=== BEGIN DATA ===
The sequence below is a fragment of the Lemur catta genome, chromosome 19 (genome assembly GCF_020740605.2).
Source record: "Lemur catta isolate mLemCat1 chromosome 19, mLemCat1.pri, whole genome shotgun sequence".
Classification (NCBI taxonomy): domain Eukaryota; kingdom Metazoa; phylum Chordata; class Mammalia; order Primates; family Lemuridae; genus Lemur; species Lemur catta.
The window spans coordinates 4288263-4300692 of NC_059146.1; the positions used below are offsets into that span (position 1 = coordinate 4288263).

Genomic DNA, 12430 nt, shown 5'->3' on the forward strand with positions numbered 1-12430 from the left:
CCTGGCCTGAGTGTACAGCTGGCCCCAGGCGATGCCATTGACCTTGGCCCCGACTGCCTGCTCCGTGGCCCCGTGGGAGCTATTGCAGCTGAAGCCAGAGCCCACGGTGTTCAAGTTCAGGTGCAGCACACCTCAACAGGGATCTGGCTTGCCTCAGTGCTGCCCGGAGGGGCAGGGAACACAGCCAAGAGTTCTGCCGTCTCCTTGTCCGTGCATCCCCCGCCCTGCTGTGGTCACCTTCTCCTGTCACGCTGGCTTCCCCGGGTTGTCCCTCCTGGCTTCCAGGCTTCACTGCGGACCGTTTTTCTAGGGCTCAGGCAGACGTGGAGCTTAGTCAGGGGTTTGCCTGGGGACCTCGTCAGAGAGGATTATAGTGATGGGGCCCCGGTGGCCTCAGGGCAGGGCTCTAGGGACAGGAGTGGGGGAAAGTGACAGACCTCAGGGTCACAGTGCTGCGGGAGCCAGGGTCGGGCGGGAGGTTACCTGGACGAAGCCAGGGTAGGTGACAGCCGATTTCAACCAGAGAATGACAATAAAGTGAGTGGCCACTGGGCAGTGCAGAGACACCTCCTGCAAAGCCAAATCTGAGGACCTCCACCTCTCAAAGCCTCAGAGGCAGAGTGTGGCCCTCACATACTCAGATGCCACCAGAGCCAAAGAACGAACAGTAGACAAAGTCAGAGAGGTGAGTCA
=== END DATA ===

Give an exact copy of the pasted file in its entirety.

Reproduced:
The sequence below is a fragment of the Lemur catta genome, chromosome 19 (genome assembly GCF_020740605.2).
Source record: "Lemur catta isolate mLemCat1 chromosome 19, mLemCat1.pri, whole genome shotgun sequence".
Classification (NCBI taxonomy): domain Eukaryota; kingdom Metazoa; phylum Chordata; class Mammalia; order Primates; family Lemuridae; genus Lemur; species Lemur catta.
The window spans coordinates 4288263-4300692 of NC_059146.1; the positions used below are offsets into that span (position 1 = coordinate 4288263).

Genomic DNA, 12430 nt, shown 5'->3' on the forward strand with positions numbered 1-12430 from the left:
CCTGGCCTGAGTGTACAGCTGGCCCCAGGCGATGCCATTGACCTTGGCCCCGACTGCCTGCTCCGTGGCCCCGTGGGAGCTATTGCAGCTGAAGCCAGAGCCCACGGTGTTCAAGTTCAGGTGCAGCACACCTCAACAGGGATCTGGCTTGCCTCAGTGCTGCCCGGAGGGGCAGGGAACACAGCCAAGAGTTCTGCCGTCTCCTTGTCCGTGCATCCCCCGCCCTGCTGTGGTCACCTTCTCCTGTCACGCTGGCTTCCCCGGGTTGTCCCTCCTGGCTTCCAGGCTTCACTGCGGACCGTTTTTCTAGGGCTCAGGCAGACGTGGAGCTTAGTCAGGGGTTTGCCTGGGGACCTCGTCAGAGAGGATTATAGTGATGGGGCCCCGGTGGCCTCAGGGCAGGGCTCTAGGGACAGGAGTGGGGGAAAGTGACAGACCTCAGGGTCACAGTGCTGCGGGAGCCAGGGTCGGGCGGGAGGTTACCTGGACGAAGCCAGGGTAGGTGACAGCCGATTTCAACCAGAGAATGACAATAAAGTGAGTGGCCACTGGGCAGTGCAGAGACACCTCCTGCAAAGCCAAATCTGAGGACCTCCACCTCTCAAAGCCTCAGAGGCAGAGTGTGGCCCTCACATACTCAGATGCCACCAGAGCCAAAGAACGAACAGTAGACAAAGTCAGAGAGGTGAGTCA